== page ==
"""

grid_seach = GridSearchCV(estimator=model, \

param_grid=param_grid, cv=5)

results_3 = grid_seach.fit(X, y)

# print the results for best cross-validation score

print("Best cross-validation score =", results_3.best_score_)

print("Parameters for Best cross-validation score =", \

results_3.best_params_)

# print the results for the entire grid

accuracy_means = results_3.cv_results_['mean_test_score']

accuracy_stds = results_3.cv_results_['std_test_score']

parameters = results_3.cv_results_['params']

for p in range(len(parameters)):

print("Accuracy %f (std %f) for params %r" % \

(accuracy_means[p], accuracy_stds[p], parameters[p]))

The following is the expected output:

Best cross-validation score= 0.7918504476547241

Parameters for Best cross-validation score= {'batch_size': 20,

'epochs': 100, 'rate': 0}

Accuracy 0.786769 (std 0.008255) for params {'batch_size': 20,

'epochs': 50, 'rate': 0}

Accuracy 0.764717 (std 0.007691) for params {'batch_size': 20,

'epochs': 50, 'rate': 0.1}

Accuracy 0.752637 (std 0.013546) for params {'batch_size': 20,

'epochs': 50, 'rate': 0.2}

Accuracy 0.791850 (std 0.008519) for params {'batch_size': 20,

'epochs': 100, 'rate': 0}

Accuracy 0.779291 (std 0.009504) for params {'batch_size': 20,

'epochs': 100, 'rate': 0.1}

Accuracy 0.767306 (std 0.005773) for params {'batch_size': 20,

'epochs': 100, 'rate': 0.2}

- Repeat
*step 5*using**rate = [0.0, 0.05, 0.1]**and**epochs = [100]**. Fit the model to the training data using**5-fold cross-validation**and print the results for the entire grid:"""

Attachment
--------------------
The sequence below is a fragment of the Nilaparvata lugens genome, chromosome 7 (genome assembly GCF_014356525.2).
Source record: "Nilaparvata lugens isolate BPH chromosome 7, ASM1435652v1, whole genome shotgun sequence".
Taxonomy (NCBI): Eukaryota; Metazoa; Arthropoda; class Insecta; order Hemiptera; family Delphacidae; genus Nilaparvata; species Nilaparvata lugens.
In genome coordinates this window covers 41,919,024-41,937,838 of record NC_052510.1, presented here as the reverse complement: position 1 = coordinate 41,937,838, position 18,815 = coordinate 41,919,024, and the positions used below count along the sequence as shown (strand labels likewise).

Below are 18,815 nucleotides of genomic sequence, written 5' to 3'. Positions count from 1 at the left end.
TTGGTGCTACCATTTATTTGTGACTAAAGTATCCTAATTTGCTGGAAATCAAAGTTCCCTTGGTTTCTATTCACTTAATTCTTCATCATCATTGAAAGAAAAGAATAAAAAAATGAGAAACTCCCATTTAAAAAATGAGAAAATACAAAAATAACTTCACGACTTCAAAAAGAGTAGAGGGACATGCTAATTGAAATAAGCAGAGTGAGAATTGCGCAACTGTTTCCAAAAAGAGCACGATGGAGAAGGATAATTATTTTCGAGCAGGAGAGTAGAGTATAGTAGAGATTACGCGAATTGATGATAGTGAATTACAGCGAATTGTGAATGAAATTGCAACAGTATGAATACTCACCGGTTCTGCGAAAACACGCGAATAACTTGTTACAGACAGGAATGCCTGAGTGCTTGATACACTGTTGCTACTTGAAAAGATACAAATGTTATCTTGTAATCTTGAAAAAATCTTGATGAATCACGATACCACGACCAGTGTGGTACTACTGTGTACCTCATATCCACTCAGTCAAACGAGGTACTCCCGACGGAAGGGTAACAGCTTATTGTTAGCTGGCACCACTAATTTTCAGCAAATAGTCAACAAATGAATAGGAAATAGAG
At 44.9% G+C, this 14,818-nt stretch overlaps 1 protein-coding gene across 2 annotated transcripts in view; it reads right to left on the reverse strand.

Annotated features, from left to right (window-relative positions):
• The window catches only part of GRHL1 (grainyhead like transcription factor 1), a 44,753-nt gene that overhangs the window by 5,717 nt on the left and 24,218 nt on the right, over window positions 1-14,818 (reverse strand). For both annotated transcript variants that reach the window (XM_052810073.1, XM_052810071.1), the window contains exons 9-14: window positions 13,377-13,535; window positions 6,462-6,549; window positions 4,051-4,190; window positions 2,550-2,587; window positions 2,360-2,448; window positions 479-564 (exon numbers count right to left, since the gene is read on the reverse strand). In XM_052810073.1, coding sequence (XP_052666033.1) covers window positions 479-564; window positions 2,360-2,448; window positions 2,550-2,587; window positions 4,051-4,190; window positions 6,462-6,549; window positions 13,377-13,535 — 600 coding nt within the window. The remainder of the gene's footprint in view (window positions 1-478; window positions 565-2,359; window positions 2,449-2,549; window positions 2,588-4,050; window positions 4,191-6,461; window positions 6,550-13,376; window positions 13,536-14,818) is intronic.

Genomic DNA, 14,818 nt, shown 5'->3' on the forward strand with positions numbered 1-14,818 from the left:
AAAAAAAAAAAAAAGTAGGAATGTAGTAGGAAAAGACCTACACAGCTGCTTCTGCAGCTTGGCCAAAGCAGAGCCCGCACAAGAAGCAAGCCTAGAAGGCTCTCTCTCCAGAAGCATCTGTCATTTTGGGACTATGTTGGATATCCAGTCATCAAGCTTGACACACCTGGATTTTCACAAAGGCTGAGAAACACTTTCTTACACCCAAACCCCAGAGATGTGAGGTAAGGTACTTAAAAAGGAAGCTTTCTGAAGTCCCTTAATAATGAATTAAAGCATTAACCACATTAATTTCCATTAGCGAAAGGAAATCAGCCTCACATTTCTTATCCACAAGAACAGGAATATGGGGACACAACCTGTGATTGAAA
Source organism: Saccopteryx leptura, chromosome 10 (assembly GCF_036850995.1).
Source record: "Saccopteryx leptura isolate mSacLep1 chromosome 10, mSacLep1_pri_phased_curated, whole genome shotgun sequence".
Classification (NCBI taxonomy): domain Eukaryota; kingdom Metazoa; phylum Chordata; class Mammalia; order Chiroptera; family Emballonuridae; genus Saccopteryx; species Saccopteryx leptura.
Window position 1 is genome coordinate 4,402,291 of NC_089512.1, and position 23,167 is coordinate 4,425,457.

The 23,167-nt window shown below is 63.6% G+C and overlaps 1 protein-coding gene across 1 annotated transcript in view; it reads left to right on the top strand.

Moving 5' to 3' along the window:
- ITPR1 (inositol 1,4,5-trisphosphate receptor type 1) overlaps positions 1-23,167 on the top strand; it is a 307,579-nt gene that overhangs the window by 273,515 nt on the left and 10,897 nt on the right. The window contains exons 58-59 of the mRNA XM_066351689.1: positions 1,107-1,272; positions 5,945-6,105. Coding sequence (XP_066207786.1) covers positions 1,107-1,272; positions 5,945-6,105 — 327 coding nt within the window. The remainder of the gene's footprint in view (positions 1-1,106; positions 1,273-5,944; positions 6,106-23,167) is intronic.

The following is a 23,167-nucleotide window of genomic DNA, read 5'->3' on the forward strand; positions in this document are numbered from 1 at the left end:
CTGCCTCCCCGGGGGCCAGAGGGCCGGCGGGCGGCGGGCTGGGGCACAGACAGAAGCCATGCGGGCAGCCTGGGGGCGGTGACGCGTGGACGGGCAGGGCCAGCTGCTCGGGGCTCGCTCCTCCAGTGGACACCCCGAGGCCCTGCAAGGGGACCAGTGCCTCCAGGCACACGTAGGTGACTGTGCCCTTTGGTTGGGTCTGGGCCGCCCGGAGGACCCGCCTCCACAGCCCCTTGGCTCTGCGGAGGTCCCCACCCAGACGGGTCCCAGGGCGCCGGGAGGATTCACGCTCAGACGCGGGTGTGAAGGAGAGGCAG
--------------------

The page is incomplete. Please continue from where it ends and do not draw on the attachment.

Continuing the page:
define a seed for random number generator so the result will be reproducible

"""

np.random.seed(seed)

random.set_seed(seed)

# create the Keras wrapper with scikit learn

model = KerasClassifier(build_fn=build_model, verbose=0, shuffle=False)

# define all the possible values for each hyperparameter

rate = [0.0, 0.05, 0.1]

epochs = [100]

batch_size = [20]

"""

create the dictionary containing all possible values of hyperparameters

"""

param_grid = dict(rate=rate, epochs=epochs, batch_size=batch_size)

"""

perform 5-fold cross-validation for 10 randomly selected combinations, store the results

"""

grid_seach = GridSearchCV(estimator=model, \

param_grid=param_grid, cv=5)

results_4 = grid_seach.fit(X, y)

# print the results for best cross-validation score

print("Best cross-validation score =", results_4.best_score_)

print("Parameters for Best cross-validation score =", \

results_4.best_params_)

# print the results for the entire grid

accuracy_means = results_4.cv_results_['mean_test_score']

accuracy_stds = results_4.cv_results_['std_test_score']

parameters = results_4.cv_results_['params']

for p in range(len(parameters)):

print("Accuracy %f (std %f) for params %r" % \

(accuracy_means[p], accuracy_stds[p], parameters[p]))

The following is the expected output:

Best cross-validation score= 0.7862895488739013

Parameters for Best cross-validation score= {'batch_size': 20,

'epochs': 100, 'rate': 0.0}

Accuracy 0.786290 (std 0.013557) for params {'batch_size': 20,

'epochs': 100, 'rate': 0.0}

Accuracy 0.786098 (std 0.005184) for params {'batch_size': 20,

'epochs': 100, 'rate': 0.05}

Accuracy 0.772004 (std 0.013733) for params {'batch_size': 20,

'epochs': 100, 'rate': 0.1}

Note

To access the source code for this specific section, please refer to https://packt.live/2D7HN0L.

This section does not currently have an online interactive example and will need to be run locally.

# 6. Model Evaluation

## Activity 6.01: Computing the Accuracy and Null Accuracy of a Neural Network When We Change the Train/Test Split

In this activity, we will see that our **null accuracy** and **accuracy** will be affected by changing the **train**/**test** split. To implement this, the part of the code where the train/test split was defined has to be changed. We will use the same dataset that we used in *Exercise 6.02*, *Computing Accuracy and Null Accuracy with APS Failure for Scania Trucks Data*. Follow these steps to complete this activity: